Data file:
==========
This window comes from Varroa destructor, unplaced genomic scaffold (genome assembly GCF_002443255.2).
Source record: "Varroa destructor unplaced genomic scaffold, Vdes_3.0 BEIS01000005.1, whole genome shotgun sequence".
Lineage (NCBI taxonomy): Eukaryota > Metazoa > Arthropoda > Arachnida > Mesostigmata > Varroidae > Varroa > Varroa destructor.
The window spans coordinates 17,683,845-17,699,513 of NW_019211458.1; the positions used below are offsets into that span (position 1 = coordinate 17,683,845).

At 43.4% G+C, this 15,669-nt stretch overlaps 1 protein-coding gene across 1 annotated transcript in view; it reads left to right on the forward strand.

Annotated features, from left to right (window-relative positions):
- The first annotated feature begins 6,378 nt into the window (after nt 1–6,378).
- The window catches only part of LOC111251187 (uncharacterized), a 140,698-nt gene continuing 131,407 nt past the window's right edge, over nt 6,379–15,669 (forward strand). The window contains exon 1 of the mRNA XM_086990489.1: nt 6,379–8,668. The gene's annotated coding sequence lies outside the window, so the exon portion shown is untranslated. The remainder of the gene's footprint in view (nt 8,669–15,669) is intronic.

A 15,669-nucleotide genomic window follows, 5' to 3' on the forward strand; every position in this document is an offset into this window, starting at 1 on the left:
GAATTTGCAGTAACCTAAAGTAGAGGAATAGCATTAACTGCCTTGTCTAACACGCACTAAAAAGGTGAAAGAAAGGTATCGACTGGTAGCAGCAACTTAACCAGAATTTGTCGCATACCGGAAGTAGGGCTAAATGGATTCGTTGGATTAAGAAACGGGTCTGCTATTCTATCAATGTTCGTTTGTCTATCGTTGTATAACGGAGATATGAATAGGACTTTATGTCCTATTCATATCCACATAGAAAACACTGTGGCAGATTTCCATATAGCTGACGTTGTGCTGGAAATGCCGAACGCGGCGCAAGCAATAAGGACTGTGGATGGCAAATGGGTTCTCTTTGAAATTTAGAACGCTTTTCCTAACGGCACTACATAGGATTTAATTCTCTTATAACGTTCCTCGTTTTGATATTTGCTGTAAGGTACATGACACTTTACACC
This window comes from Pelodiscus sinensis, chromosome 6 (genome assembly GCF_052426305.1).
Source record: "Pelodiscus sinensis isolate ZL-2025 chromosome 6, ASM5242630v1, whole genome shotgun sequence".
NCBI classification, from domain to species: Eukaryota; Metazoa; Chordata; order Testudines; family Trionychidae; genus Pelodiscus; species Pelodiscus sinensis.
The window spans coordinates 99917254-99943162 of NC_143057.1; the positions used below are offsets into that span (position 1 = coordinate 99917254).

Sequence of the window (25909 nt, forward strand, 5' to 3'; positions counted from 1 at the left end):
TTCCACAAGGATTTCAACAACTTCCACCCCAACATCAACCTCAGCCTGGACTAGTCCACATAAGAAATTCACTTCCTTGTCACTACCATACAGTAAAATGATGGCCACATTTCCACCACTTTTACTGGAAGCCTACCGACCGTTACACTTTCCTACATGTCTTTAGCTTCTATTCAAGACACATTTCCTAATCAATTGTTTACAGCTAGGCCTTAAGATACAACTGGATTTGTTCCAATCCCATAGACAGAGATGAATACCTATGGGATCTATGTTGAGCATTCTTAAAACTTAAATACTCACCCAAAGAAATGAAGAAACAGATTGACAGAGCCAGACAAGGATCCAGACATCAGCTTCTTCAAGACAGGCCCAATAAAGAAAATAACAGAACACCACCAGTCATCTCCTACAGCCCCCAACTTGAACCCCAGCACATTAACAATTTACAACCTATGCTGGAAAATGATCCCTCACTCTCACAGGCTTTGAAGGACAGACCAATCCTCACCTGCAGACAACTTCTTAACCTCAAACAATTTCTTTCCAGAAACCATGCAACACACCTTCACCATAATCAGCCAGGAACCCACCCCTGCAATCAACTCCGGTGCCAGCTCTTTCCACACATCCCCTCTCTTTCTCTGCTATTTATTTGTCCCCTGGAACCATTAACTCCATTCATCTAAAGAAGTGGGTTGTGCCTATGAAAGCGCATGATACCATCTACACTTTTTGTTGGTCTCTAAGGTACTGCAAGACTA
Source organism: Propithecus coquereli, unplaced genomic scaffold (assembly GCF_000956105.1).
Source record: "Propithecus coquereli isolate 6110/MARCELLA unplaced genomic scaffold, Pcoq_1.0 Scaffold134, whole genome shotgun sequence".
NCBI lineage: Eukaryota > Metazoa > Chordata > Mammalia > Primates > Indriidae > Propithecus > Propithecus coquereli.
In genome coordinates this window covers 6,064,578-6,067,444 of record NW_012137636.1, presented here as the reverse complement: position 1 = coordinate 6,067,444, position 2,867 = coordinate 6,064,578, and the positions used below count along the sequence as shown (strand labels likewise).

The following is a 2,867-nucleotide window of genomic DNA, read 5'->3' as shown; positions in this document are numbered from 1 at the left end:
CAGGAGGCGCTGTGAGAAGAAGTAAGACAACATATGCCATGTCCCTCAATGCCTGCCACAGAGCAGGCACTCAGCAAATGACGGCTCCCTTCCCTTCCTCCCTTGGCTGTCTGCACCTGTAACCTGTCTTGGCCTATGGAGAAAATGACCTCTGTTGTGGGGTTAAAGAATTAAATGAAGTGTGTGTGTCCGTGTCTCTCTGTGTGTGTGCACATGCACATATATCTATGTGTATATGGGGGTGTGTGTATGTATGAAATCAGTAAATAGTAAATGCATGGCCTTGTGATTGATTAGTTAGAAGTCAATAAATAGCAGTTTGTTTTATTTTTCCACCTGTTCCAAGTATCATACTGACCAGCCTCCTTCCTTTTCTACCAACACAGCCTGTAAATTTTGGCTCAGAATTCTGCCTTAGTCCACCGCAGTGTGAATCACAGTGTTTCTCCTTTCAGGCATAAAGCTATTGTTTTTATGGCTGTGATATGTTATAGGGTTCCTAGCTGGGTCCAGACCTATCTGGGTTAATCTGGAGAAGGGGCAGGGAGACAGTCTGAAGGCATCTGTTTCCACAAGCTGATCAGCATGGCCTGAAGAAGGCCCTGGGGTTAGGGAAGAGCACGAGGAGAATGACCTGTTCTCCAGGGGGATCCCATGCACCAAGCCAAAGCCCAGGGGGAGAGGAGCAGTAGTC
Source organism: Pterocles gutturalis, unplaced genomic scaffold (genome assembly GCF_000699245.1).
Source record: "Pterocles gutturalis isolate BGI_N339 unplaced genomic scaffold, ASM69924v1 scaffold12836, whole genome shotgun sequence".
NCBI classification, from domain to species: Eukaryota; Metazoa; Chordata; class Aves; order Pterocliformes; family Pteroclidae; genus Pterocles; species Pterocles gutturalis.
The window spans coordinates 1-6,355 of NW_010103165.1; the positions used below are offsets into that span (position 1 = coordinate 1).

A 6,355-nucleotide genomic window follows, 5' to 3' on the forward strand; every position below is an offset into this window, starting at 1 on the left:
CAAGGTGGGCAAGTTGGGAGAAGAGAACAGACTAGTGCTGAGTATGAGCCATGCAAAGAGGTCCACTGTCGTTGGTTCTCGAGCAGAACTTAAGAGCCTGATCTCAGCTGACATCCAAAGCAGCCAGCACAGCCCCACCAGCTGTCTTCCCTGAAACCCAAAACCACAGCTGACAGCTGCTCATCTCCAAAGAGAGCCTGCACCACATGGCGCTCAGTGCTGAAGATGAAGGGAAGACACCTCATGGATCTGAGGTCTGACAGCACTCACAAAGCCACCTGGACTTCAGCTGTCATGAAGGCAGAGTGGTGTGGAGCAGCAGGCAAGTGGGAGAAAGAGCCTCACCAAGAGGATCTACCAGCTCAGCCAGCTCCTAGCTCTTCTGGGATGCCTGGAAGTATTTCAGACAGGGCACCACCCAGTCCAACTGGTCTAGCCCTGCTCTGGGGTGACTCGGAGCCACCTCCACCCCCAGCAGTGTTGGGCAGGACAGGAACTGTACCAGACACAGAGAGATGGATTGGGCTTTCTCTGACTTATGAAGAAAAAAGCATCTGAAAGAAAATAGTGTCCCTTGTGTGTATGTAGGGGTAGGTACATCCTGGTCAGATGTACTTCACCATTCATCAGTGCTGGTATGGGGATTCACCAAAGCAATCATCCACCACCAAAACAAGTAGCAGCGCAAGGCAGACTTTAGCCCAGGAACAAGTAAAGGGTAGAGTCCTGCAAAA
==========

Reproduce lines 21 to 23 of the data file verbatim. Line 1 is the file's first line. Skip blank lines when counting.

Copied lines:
The following is a 2,867-nucleotide window of genomic DNA, read 5'->3' as shown; positions in this document are numbered from 1 at the left end:
CAGGAGGCGCTGTGAGAAGAAGTAAGACAACATATGCCATGTCCCTCAATGCCTGCCACAGAGCAGGCACTCAGCAAATGACGGCTCCCTTCCCTTCCTCCCTTGGCTGTCTGCACCTGTAACCTGTCTTGGCCTATGGAGAAAATGACCTCTGTTGTGGGGTTAAAGAATTAAATGAAGTGTGTGTGTCCGTGTCTCTCTGTGTGTGTGCACATGCACATATATCTATGTGTATATGGGGGTGTGTGTATGTATGAAATCAGTAAATAGTAAATGCATGGCCTTGTGATTGATTAGTTAGAAGTCAATAAATAGCAGTTTGTTTTATTTTTCCACCTGTTCCAAGTATCATACTGACCAGCCTCCTTCCTTTTCTACCAACACAGCCTGTAAATTTTGGCTCAGAATTCTGCCTTAGTCCACCGCAGTGTGAATCACAGTGTTTCTCCTTTCAGGCATAAAGCTATTGTTTTTATGGCTGTGATATGTTATAGGGTTCCTAGCTGGGTCCAGACCTATCTGGGTTAATCTGGAGAAGGGGCAGGGAGACAGTCTGAAGGCATCTGTTTCCACAAGCTGATCAGCATGGCCTGAAGAAGGCCCTGGGGTTAGGGAAGAGCACGAGGAGAATGACCTGTTCTCCAGGGGGATCCCATGCACCAAGCCAAAGCCCAGGGGGAGAGGAGCAGTAGTC
Source organism: Pterocles gutturalis, unplaced genomic scaffold (genome assembly GCF_000699245.1).